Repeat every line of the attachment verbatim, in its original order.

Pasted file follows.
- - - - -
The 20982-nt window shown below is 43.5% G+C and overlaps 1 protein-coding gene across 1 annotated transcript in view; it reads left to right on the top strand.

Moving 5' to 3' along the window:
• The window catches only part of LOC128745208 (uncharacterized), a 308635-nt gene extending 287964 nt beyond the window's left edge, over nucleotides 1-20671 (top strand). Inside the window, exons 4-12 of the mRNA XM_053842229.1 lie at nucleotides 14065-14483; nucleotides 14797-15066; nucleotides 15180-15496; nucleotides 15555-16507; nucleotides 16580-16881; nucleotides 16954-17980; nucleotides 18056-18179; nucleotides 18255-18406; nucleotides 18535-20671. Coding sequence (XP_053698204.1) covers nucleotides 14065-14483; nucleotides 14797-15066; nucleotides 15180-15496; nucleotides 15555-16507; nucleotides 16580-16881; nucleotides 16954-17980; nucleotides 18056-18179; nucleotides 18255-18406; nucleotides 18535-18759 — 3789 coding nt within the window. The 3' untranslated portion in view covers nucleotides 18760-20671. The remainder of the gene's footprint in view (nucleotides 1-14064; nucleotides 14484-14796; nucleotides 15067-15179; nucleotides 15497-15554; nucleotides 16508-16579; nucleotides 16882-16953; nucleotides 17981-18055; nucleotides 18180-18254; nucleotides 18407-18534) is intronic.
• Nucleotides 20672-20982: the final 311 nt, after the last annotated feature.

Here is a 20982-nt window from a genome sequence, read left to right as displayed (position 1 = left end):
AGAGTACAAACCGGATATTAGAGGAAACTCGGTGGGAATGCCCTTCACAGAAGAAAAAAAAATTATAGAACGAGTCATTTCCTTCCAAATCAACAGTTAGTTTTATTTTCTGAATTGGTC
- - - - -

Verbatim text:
The 20982-nt window shown below is 43.5% G+C and overlaps 1 protein-coding gene across 1 annotated transcript in view; it reads left to right on the top strand.

Moving 5' to 3' along the window:
• The window catches only part of LOC128745208 (uncharacterized), a 308635-nt gene extending 287964 nt beyond the window's left edge, over nucleotides 1-20671 (top strand). Inside the window, exons 4-12 of the mRNA XM_053842229.1 lie at nucleotides 14065-14483; nucleotides 14797-15066; nucleotides 15180-15496; nucleotides 15555-16507; nucleotides 16580-16881; nucleotides 16954-17980; nucleotides 18056-18179; nucleotides 18255-18406; nucleotides 18535-20671. Coding sequence (XP_053698204.1) covers nucleotides 14065-14483; nucleotides 14797-15066; nucleotides 15180-15496; nucleotides 15555-16507; nucleotides 16580-16881; nucleotides 16954-17980; nucleotides 18056-18179; nucleotides 18255-18406; nucleotides 18535-18759 — 3789 coding nt within the window. The 3' untranslated portion in view covers nucleotides 18760-20671. The remainder of the gene's footprint in view (nucleotides 1-14064; nucleotides 14484-14796; nucleotides 15067-15179; nucleotides 15497-15554; nucleotides 16508-16579; nucleotides 16882-16953; nucleotides 17981-18055; nucleotides 18180-18254; nucleotides 18407-18534) is intronic.
• Nucleotides 20672-20982: the final 311 nt, after the last annotated feature.

Here is a 20982-nt window from a genome sequence, read left to right as displayed (position 1 = left end):
AGAGTACAAACCGGATATTAGAGGAAACTCGGTGGGAATGCCCTTCACAGAAGAAAAAAAAATTATAGAACGAGTCATTTCCTTCCAAATCAACAGTTAGTTTTATTTTCTGAATTGGTC